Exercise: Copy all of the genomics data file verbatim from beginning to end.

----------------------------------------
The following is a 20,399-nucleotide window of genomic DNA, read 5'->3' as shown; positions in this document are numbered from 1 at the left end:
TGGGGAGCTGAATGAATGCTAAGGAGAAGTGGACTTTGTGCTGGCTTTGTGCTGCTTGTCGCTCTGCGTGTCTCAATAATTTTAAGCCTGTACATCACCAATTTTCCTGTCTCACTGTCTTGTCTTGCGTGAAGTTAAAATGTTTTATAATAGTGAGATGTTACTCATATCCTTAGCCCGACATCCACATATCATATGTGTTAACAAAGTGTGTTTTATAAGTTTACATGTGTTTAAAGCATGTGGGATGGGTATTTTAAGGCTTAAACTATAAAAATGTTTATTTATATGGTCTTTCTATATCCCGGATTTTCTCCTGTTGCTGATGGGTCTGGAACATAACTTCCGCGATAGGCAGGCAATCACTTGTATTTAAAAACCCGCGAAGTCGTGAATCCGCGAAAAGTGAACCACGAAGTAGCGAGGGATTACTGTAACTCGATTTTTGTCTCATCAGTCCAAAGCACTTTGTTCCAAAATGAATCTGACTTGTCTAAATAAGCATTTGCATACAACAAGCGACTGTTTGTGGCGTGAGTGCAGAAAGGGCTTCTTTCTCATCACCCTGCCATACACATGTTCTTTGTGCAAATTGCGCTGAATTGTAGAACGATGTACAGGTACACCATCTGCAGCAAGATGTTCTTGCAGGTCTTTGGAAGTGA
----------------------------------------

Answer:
The following is a 20,399-nucleotide window of genomic DNA, read 5'->3' as shown; positions in this document are numbered from 1 at the left end:
TGGGGAGCTGAATGAATGCTAAGGAGAAGTGGACTTTGTGCTGGCTTTGTGCTGCTTGTCGCTCTGCGTGTCTCAATAATTTTAAGCCTGTACATCACCAATTTTCCTGTCTCACTGTCTTGTCTTGCGTGAAGTTAAAATGTTTTATAATAGTGAGATGTTACTCATATCCTTAGCCCGACATCCACATATCATATGTGTTAACAAAGTGTGTTTTATAAGTTTACATGTGTTTAAAGCATGTGGGATGGGTATTTTAAGGCTTAAACTATAAAAATGTTTATTTATATGGTCTTTCTATATCCCGGATTTTCTCCTGTTGCTGATGGGTCTGGAACATAACTTCCGCGATAGGCAGGCAATCACTTGTATTTAAAAACCCGCGAAGTCGTGAATCCGCGAAAAGTGAACCACGAAGTAGCGAGGGATTACTGTAACTCGATTTTTGTCTCATCAGTCCAAAGCACTTTGTTCCAAAATGAATCTGACTTGTCTAAATAAGCATTTGCATACAACAAGCGACTGTTTGTGGCGTGAGTGCAGAAAGGGCTTCTTTCTCATCACCCTGCCATACACATGTTCTTTGTGCAAATTGCGCTGAATTGTAGAACGATGTACAGGTACACCATCTGCAGCAAGATGTTCTTGCAGGTCTTTGGAAGTGA